Montclair sees more burglaries after Oakland misses out on millions to stop retail crime

The City of Oakland is missing out on millions of dollars in state funding to fight retail theft after it failed to meet a grant application deadline.

It’s the latest blow to the city that is facing increasing crime, including four separate burglaries of businesses in the Montclair neighborhood.

"It’s just a real travesty for these businesses," said Monclair Village Executive Director Daniel Swafford. "We all have to rally around this challenge, and we want our leadership to take the lead and really deliver for us as well."

Oakland city officials blamed the missed application deadline on the city's "decentralized approach to the grants process."

Other cities including San Francisco, San Jose, Fremont, and dozens more across the state were awarded a combined total of $267 million to combat the problem. Oakland was not awarded a dime.

"This outcome is unacceptable," the City of Oakland said in a statement. "The city and department are reviewing everything that happened to ensure it does not happen again, and will take appropriate action."

Oakland said it was in the process of hiring a person responsible for managing grants across all city departments.

"I really thought it was a joke," said Carl Chan with the Oakland Chinatown Chamber of Commerce when he learned of the missed deadline. "The city needs help. We are willing to work with the city, but the city has to be willing to work with us as well."

Statistics show theft, burglaries and robberies are on the rise citywide.

Broken glass and a busted door frame was found at the entrance to the Korean market Friday morning. The owner of the Montclair business said three masked men broke in and stole $7,000 in cash early overnight.

"Two times they just went in and they just took out the front cash register and not get into the office," said store owner Eric Kim. "This time, they got everything."

The jewelry store across La Salle Avenue was also hit with burglars stealing an estimated $15,000, the owner said.

"You get frustrated," said Reza Aryan who runs the Jewel Box. "It keeps happening."

Councilmember Janani Ramachandran represents Montclair and told KTVU Friday she was upset by the increasing crime and inability for the city to provide more resources.

"If we are not supporting the ability for these small business districts to remain and thrive, we are not going to be able to rebound," she said. "We have city departments that are incredibly overworked and overburdened."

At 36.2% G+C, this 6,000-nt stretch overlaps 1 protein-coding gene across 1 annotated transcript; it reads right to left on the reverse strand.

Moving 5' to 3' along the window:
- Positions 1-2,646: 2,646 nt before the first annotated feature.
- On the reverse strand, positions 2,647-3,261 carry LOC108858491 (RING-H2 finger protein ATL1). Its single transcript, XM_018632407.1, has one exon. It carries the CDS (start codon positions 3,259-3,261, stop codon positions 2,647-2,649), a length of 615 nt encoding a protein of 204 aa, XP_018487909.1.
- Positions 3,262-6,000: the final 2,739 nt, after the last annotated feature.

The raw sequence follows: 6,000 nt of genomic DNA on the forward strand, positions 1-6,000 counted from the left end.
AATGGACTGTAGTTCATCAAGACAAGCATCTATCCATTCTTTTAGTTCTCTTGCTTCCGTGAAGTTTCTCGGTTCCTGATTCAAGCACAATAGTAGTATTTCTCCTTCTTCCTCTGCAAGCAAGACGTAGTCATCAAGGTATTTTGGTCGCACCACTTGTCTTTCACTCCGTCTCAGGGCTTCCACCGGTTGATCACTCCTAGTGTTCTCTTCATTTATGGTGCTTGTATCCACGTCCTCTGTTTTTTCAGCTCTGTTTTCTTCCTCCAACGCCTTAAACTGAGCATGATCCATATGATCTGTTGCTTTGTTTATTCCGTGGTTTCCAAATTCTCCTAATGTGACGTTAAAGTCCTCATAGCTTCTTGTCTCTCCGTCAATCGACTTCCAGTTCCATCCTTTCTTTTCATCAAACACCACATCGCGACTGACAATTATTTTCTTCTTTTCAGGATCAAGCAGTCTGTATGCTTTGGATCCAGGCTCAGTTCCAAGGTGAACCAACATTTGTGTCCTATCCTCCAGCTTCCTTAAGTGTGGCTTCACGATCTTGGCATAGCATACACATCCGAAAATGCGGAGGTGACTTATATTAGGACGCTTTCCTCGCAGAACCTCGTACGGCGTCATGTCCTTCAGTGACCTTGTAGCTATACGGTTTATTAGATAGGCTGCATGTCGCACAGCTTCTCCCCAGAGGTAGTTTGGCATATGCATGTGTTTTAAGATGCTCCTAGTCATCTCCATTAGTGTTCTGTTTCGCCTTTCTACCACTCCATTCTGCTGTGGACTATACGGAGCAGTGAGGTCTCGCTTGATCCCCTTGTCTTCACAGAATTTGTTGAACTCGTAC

Ramachandran said having a dedicated citywide grant writer will ensure there’s a greater focus on funding opportunities to provide crime-fighting resources in the future.

By comparison, San Francisco was awarded $17 million, with a large part of the grant supporting proactive policing operations to battle organized retail crime and catalytic converter theft.

"If they’re able to capture that slice of economic pie, there’s no reason Oakland shouldn’t be able to do the same," Ramachandran said.

The city said safety is Oakland’s highest priority, and it's grateful for the resources provided at the regional and state levels.

"Oakland is not on an island," said Swafford. "We need this broader community to recognize the challenges we’re facing, the strain on the resources and to be there as partners."

As other law enforcement agencies roll out their new plans for the funding, the California Highway Patrol said it wouldn’t leave Oakland behind.

"We will be working together with all the allied agencies in the Bay Area and that will benefit the community of Oakland, whether or not they were awarded a grant," Commissioner Sean Duryee said. "We currently are doing organized retail crime efforts in the city of Oakland and so that won’t change."

But business owners and advocates tell KTVU more needs to be done to hold those who commit crimes accountable. They also want an increase in police presence and more cameras to deter crime.

"We want to make sure there are consequences," Chan said. "We’re hearing a lot of political promises, but we don’t see a lot of delivery."

Brooks Jarosz is an investigative reporter for KTVU. Email him at and follow him on Facebook and X @BrooksKTVU.